if you utilise the glib bindings to webkit to provide python-qwebkit
with bindings to webkit's DOM model, my guess is that it would take
about... oooo.... eight hours, absolute maximum.
if you endeavour to do a separate and distinct set of bindings to the
webkit DOM model - either direct in python or onto QObject (based on
GObject.pm auto-generator or the JSBindings auto-generator) i estimate
that the average developer will take approximately.... one month to
complete the work (300 objects), excluding Canvas DOM bindings which
would be about another 7 to 10 days (a further 100 to 150 objects).
if you endeavour to work off the back of the python-pykde work, using SIP:
you might be able to save some time (note the similarity between the
sip files, there, and the .IDL files in webkit!) but... much of your
effort would be spent manually writing the SIP files - unless you
wrote an auto-converter, or modified Sip4 to take webkit IDL files as
input - a much more productive route that would be less fraught with
errors and maintenance headaches (as webkit evolves)...
... but you'd still have the same issue to deal with that python-khtml
faces, which has been solved and proven to work in the webkit-glib DOM
so, my _recommendation_ would be to not turn noses up at gobject.h and
glib.h just because they've got the letter "g" in front of them -
you're _exceedingly unlikely to want to wrap each and every single
object in a DOM model with a full-blown QWidget - that's wildly
inappropriate. you're not going to need to pull in gtk2 libraries.
vast amounts of time and effort are saved by pulling in _just_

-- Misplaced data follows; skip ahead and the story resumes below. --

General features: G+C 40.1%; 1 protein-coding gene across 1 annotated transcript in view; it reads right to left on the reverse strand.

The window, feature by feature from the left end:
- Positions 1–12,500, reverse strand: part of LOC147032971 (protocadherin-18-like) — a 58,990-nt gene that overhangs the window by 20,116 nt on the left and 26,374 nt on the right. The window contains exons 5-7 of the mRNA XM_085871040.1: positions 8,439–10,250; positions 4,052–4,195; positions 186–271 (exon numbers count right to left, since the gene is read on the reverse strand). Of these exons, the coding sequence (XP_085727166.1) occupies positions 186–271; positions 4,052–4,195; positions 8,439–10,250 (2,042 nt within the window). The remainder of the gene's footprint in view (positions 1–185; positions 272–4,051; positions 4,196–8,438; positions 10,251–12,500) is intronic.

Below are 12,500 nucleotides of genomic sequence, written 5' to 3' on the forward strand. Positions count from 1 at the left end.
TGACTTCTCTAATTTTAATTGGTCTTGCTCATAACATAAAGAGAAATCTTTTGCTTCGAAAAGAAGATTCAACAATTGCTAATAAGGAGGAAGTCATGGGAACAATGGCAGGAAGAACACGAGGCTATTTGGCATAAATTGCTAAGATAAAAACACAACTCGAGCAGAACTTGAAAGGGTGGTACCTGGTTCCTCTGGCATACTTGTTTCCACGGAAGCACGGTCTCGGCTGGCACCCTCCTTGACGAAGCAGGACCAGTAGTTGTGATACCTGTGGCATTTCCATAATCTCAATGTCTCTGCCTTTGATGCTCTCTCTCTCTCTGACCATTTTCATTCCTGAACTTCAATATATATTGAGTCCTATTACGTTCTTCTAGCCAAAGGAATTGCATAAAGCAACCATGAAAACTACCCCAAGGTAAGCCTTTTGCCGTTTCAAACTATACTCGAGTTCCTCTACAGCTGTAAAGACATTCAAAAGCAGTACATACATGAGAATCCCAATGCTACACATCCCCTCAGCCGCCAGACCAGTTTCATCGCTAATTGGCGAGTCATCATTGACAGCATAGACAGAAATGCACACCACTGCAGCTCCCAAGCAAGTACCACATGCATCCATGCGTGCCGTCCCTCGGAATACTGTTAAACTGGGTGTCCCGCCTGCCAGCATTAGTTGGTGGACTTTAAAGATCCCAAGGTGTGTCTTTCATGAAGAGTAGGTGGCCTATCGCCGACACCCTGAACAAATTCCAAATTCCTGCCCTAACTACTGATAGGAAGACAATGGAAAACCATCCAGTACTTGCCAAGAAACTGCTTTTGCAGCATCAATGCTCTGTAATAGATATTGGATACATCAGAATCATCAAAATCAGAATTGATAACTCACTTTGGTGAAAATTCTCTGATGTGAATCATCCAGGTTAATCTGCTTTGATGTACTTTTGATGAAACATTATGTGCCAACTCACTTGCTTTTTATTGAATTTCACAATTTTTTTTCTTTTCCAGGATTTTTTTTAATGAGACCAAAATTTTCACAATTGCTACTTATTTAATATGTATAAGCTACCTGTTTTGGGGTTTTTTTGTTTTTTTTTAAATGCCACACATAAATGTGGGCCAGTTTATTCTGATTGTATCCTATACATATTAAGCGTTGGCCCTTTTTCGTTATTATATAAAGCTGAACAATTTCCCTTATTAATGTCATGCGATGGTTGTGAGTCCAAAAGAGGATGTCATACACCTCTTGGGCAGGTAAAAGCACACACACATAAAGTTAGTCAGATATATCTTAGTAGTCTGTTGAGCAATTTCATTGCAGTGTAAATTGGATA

oh yes: there are three strategic functions (that really need to be
reduced to one - maybe two) in the interface between gtk and the
webkit-glib DOM bindings. it revolves around the allocation of Page*
and Frame* objects. with a little bit of tweaking, resulting in maybe
one or two _simple_ functions totalling about... ooo... twenty or so
lines of code per webkit "port" (e.g. QWebKit, e.g. WebkitGTK) i
reckon that the webkit-glib DOM bindings could become _completely_
the key is to make a webkit-glib function that takes a Frame* and
creates a gobject "GDOMFrame", and another that takes a Page* and
creates a gobject "GDOMPage". astute readers will have noticed that
there _is_ no function in any of the webkit "ports" (e.g. QWebKit)
that create "WebCore::Page" c++ objects - because it's a base class.
in the QWebKit port, that means that in WebKit/qt/Api/qwebpage.cpp,
QWebPagePrivate's constructor would call this webkit-glib function to
create a gobject "GDOMPage"; in the WebkitGtk port, in
WebKit/qt/webkit/webkitwebview.cpp webkit_web_view_init would do
that's the... general idea, anyway. it gets a bit like that jackie
chan film where he jumps up a 12 ft wall by bouncing off alternate
walls in a corner - bootstrapping your way up, but that's just
unavoidable by the way that stuff gets passed around from view, to
page, to frame, to view, to document, to view, to page and back again
:) all you're doing is throwing in a hook into the middle and saying
"scuse me, i'm a GDOMPage, i'm responsible for the Page* object now:
hand it over, and if you want access to the Page*, call my private
function" - likewise for the GDOMFrame object.
it's the GDOMFrame object that's the "kingpin".
once the Frame* object is inside a GDOMFrame, the python bindings -
and any other bindings (e.g. webkit-glib-mm c++), and any other
developers who want to use the gobject bindings directly - do not have
to know ANYTHING and i really really mean ANYTHING about the "port"
(webkit terminology - meaning e.g. QWebKit or WebkitGTK) that they are
amazingly, then, you'd be able to write applications that would
operate on the webkit DOM model _not caring_ if the DOM model display
mechanism was... a qt screen, a gtk screen, a wxWidgets screen or
even.... if someone had added webkit into the curses-based lynx for
goodness sake! :)
... more about _that_ in another post :)
anyway. some of what i describe above, for this 2nd issue, is mentioned here:
apologies if this is a bit long - it's also quite involved, so it's unavoidable.